Stereogum & PopGun CMJ Party, Dee Dee Dum Dum Girls DJ Set – Tickets – Glasslands Gallery – Brooklyn, NY – October 17th, 2012

Stereogum & PopGun CMJ Party, Dee Dee Dum Dum Girls DJ Set

Stereogum & PopGun CMJ Party

Dee Dee Dum Dum Girls DJ Set

Guards, Savages, Icona Pop (DJ Set), Port St. Willow, IO ECHO

Wed, October 17, 2012

Doors: 8:15 pm / Show: 8:15 pm

Glasslands Gallery

Brooklyn, NY

$5.00

This event is 21 and over

Dee Dee Dum Dum Girls DJ Set
Dee Dee Dum Dum Girls DJ Set
End Of Daze had for me signaled exactly that; an end to a part of my life that was confused, difficult, disastrous, and at times, redemptive. It was a marked comment to myself, for future reference, that what will be, will be, and that there is always exciting work to be done ahead. It is never that easy, though, and so was ushered in a new version of confusion, et al.
In the summer of 2012, between tours supporting End Of Daze, I locked out the world and sat down in my apartment to write a new record — clear view of the New York City sky through iron bars like a promise. Like all compulsive minds, I was waiting with bated breath (“and whispering humbleness”) to let the muse loose.
I’ve always lived an introspective life, but it is these rare moments of actively stepping outside my head, to create things tangible to others, that I find truly transcendent. Performing live offers the same rush to me, but it’s an even more elusive, haunting ghost. I was reminded of that letter Nick Cave wrote to MTV, in response to being nominated for an award. Apart from his refusal to be competitively evaluated, it was his gentle worship and protection of his own creative process, his crowned Inspiration, which resonated with me. (Do yourself a favor and read it here if you’ve never: http://www.nick-cave.com/mtv/mtv.shtml.)
I had collected various songs and half-songs over the previous months, vaguely regarding them as future releases, but had the nagging feeling they were to be tossed out on the hunt for the next sound, the next record, which was at that point almost palpable.
And so I spent the next week in a sparkling haze, seven stories closer to Heaven, and when I emerged from the frenzy to go back on tour, indeed ten new songs came with. They were bound together, not just by an overall sonic palette and new guitar pedal, but by time, intention, and fervor.
Do you hear Suede? Siouxie? Cold-wave Patti? Madonna? Cure? Velvet and Paisley Undergrounds? Stone Roses? Cuz I did.
A month later I ran away to Hollywood, and again locked myself up, and two more songs were born from drunken loneliness in room at the Chateau Marmont — points if you can discern which ones.
Still later, in November 2012, I returned to Hollywood to record among the lingering Pet Sounds at East West Studios, in pursuit of a bigger, darker, more urgent sound. Sitting in the room with my favorite team of regulars (Richard Gottehrer and Sune Rose Wagner producing, Alonzo Vargas engineering), it was easy to add some flesh to my song skeletons.
Unfortunately, karma take it or leave it, I had to confront the reality that my voice was destroyed; that the previous year of touring had reduced my once infallible instrument to a pale spectre of its former self. I was broken and when I left California, it was with the heavy burden of an unfinished album. It is a much longer and more boring story, but in short, it was devastating and demanded a severe detour from the future I’d anticipated.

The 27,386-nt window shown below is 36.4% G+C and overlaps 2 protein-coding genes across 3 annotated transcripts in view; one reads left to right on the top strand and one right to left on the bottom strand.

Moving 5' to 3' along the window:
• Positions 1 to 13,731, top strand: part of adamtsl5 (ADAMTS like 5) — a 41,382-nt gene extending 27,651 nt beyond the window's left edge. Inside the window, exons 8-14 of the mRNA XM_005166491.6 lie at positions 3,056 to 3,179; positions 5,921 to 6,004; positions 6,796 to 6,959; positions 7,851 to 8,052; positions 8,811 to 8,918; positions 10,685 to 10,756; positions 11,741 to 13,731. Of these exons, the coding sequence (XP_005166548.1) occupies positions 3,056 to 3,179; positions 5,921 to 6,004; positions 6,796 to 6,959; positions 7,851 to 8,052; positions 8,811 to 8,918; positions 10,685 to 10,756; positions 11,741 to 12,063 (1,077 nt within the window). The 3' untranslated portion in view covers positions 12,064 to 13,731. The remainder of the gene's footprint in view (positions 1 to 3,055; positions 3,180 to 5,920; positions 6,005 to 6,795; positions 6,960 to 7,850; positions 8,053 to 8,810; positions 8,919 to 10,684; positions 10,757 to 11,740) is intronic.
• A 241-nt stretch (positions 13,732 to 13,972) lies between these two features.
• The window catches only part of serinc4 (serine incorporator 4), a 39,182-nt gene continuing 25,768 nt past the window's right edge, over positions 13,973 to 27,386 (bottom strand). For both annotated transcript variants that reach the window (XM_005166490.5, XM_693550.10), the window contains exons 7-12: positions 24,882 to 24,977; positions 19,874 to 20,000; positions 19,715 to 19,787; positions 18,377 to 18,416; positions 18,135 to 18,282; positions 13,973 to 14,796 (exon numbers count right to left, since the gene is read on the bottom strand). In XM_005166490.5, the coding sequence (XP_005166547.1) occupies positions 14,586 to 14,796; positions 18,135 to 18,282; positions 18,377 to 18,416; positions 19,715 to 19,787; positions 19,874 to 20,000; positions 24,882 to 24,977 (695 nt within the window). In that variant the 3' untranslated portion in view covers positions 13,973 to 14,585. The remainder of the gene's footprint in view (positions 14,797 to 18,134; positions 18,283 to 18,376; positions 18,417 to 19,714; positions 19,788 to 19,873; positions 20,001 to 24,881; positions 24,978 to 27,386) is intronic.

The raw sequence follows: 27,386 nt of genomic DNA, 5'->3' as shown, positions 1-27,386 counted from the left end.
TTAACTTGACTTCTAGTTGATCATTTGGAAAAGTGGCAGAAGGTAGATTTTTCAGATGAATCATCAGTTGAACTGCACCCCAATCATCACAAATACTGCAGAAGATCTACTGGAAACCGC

Truly one of those disguised blessings though — the extra time was a gift. What initially felt like a retreat became a reawakening. These songs weren’t done at all! And so I worshipped at the tall pile of books I’d bought in Los Angeles, on topics and imagery I’d been consumed by and words that had resonated so deeply with me they felt like artistic collaborators: Rainer Maria Rilke, Anais Nin, Arthur Rimbaud, Paul Verlaine, Charles Baudelaire, Sylvia Plath; the punk poet singers Patti Smith and Lou Reed (who, like many I consider to be my spiritual parents); and finally, an admittedly unhealthy obsession with the Surrealists’ manifesto of desire.
Here it was spelled out for me: Desire as muse; Life as experiment; a miracle for every failure and vice-versa. I put pen to paper and I wrote, and then I sang. I sang into my own private microphone, in my tiny bedroom studio, with no one save my make-believe coconspirators to hear me, and no one to weight me with the looming pressure of inability. I was a woman possessed and my possession enabled me.
I write this now, many months later, on the up. I have served the songs and the songs have served me. It is never pretentious to feel and create. So much of my life has been defined, aided, and even saved by music. Here is my best attempt at joining the rock’n’roll ranks, of chasing pop into the dark, and I am as ever, humbled that you listen.
XXDD
Guards
Guards was formed in New York City when Richie James Follin returned from a European tour to a recording studio with nothing in it but a broken electric 12 string guitar and an omnichord. He wrote and recorded a few songs for his little sister to sing on, but ended up singing on the songs himself. He enlisted the help of his friends (Caroline Polachek of Chairlift, James Richardson of MGMT, Loren Shane Humphrey of Willowz) and family (Madeline Follin of Cults) to guest on some songs and they spread the word without his knowledge via twitter and the internet. Then, he decided to give the songs away for free.